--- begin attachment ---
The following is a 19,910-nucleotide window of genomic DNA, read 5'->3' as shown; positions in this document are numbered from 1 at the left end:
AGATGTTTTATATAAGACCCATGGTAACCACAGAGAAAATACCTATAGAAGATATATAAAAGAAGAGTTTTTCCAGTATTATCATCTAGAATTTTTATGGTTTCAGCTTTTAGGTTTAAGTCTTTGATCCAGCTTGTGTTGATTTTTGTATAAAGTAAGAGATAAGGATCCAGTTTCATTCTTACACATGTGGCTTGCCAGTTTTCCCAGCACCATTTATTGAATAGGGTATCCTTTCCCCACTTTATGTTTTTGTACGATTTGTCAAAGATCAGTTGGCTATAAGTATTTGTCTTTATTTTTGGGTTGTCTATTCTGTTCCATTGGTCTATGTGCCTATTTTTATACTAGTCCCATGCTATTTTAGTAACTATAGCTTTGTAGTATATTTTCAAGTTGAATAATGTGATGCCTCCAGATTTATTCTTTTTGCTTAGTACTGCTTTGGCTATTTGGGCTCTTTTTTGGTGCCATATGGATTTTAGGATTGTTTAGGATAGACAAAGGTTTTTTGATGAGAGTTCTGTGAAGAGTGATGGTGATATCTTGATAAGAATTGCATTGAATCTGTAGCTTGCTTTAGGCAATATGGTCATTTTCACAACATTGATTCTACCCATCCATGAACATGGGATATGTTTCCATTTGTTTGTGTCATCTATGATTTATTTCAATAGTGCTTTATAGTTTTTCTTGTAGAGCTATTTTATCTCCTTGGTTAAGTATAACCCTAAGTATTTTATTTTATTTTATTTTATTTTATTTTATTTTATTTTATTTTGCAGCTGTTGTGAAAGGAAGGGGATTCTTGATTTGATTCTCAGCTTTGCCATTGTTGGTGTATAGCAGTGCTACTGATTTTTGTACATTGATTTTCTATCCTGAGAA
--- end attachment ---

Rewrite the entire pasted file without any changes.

The following is a 19,910-nucleotide window of genomic DNA, read 5'->3' as shown; positions in this document are numbered from 1 at the left end:
AGATGTTTTATATAAGACCCATGGTAACCACAGAGAAAATACCTATAGAAGATATATAAAAGAAGAGTTTTTCCAGTATTATCATCTAGAATTTTTATGGTTTCAGCTTTTAGGTTTAAGTCTTTGATCCAGCTTGTGTTGATTTTTGTATAAAGTAAGAGATAAGGATCCAGTTTCATTCTTACACATGTGGCTTGCCAGTTTTCCCAGCACCATTTATTGAATAGGGTATCCTTTCCCCACTTTATGTTTTTGTACGATTTGTCAAAGATCAGTTGGCTATAAGTATTTGTCTTTATTTTTGGGTTGTCTATTCTGTTCCATTGGTCTATGTGCCTATTTTTATACTAGTCCCATGCTATTTTAGTAACTATAGCTTTGTAGTATATTTTCAAGTTGAATAATGTGATGCCTCCAGATTTATTCTTTTTGCTTAGTACTGCTTTGGCTATTTGGGCTCTTTTTTGGTGCCATATGGATTTTAGGATTGTTTAGGATAGACAAAGGTTTTTTGATGAGAGTTCTGTGAAGAGTGATGGTGATATCTTGATAAGAATTGCATTGAATCTGTAGCTTGCTTTAGGCAATATGGTCATTTTCACAACATTGATTCTACCCATCCATGAACATGGGATATGTTTCCATTTGTTTGTGTCATCTATGATTTATTTCAATAGTGCTTTATAGTTTTTCTTGTAGAGCTATTTTATCTCCTTGGTTAAGTATAACCCTAAGTATTTTATTTTATTTTATTTTATTTTATTTTATTTTATTTTATTTTGCAGCTGTTGTGAAAGGAAGGGGATTCTTGATTTGATTCTCAGCTTTGCCATTGTTGGTGTATAGCAGTGCTACTGATTTTTGTACATTGATTTTCTATCCTGAGAA